- If an attacker compromises the weaker PSK on Router 2, is Router 1 at risk, or would the 32-character PSK stop them?
This largely depends on how exactly your network is set up. Unfortunately, there's not enough detail in your post to give a proper analysis for your specific case. However, for variants of "Router 2 ... is connected to Router 1 by Ethernet cable" there's only two really relevant possibilities.
Internet is connected to Router 2's WAN port. One of Router 2's LAN ports is connected to Router 1's WAN port.
This is the ideal variant of your setup. Here, Router 1 will essentially treat any device connected to Router 2 as if it is just another device on the Internet. Therefore, all firewall and NAT rules will apply. In default configurations, this means that (absent a critical vulnerability in the router software) an attacker with access to Router 2's WiFi network will not gain access to Router 1's network without having to break the stronger WiFi PSK.
Any other configuration.
This includes all setups where Router 1 is the device connected directly to the Internet, as well as where Router 2 is connected to the Internet while the routers are connected to each other via LAN ports on each end. The critical piece to note here is that, in any configurations that would fall into this category, Router 1 will treat all devices connected to Router 2 as if they are part of the local network. At this point, any device connected to Router 2 - either by WiFi or Ethernet - almost may as well be connected directly to Router 1. No cracking of Router 1's PSK is required.
2. Do attackers have to crack the router's administrative User Name/Password before they can attempt to crack the PSK, or can they hack the router's PSK directly?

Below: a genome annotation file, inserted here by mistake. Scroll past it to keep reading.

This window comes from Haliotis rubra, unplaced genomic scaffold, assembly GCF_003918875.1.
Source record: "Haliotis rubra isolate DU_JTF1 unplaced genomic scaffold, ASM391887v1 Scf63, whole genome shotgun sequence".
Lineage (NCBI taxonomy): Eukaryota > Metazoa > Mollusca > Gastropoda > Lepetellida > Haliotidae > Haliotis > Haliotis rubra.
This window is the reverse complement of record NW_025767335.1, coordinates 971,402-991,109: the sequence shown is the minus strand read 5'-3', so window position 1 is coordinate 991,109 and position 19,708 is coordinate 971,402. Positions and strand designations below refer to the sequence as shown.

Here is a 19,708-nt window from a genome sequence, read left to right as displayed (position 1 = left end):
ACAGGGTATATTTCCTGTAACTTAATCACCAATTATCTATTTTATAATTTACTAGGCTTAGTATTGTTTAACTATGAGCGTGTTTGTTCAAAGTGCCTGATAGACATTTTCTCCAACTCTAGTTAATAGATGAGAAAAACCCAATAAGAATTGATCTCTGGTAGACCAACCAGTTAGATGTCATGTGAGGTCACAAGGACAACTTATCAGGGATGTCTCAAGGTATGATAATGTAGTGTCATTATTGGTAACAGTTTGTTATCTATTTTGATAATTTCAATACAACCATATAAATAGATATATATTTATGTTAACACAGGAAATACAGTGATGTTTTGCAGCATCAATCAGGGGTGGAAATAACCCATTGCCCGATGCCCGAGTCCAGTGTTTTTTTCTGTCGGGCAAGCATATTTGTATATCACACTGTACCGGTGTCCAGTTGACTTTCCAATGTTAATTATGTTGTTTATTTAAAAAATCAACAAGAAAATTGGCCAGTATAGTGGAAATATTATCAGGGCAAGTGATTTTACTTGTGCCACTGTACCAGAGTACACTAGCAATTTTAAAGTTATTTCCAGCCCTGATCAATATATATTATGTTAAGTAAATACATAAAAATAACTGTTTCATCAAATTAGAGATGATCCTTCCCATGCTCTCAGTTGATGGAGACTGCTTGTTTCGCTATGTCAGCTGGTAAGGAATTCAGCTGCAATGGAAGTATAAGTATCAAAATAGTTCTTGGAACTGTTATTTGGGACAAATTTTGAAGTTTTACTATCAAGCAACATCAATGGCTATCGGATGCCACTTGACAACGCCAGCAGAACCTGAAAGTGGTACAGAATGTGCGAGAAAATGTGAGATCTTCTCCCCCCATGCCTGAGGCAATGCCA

The administrative username/password only protects the administration interface of the router. It does not prevent people from accessing the WiFi network. Otherwise, you would have to configure every client with both the admin username/password and the WiFi PSK.
3. I asked the ISP manager why router 1 was set up as WPA, not WPA2 (he did the initial setup). He told me it was "difficult" to set up WPA2. Should I believe him? Why is it "difficult"?
These days, there's no reason it should be "difficult" at all. Most modern WiFi access points and clients support WPA2 right out of the box. Configuring WPA2 for PSK mode is no more or less difficult than configuring WPA for the same. The only time it becomes a problem is if there is older hardware (the access point, or client devices) involved which do not support WPA2. However, those are becoming fewer and farther between.
I'd suggest getting the admin password for the ISP's router and taking a look at it yourself. It's really none of their business how your WiFi is set up - apply any level of security you feel fit.
4. How long does it take a skilled attacker to capture the entire network trace including the initial authentication handshake between the device and the router?
How long to capture the network trace? Exactly as long as it takes whatever network traffic they're capturing to occur. Now, how long does it take for them to be able to read that traffic as cleartext? That depends on how strong the encryption key and algorithm are (if any is used at all), and how much foreknowledge the attacker has. It also depends on what sort of hardware and software the attacker has at his disposal.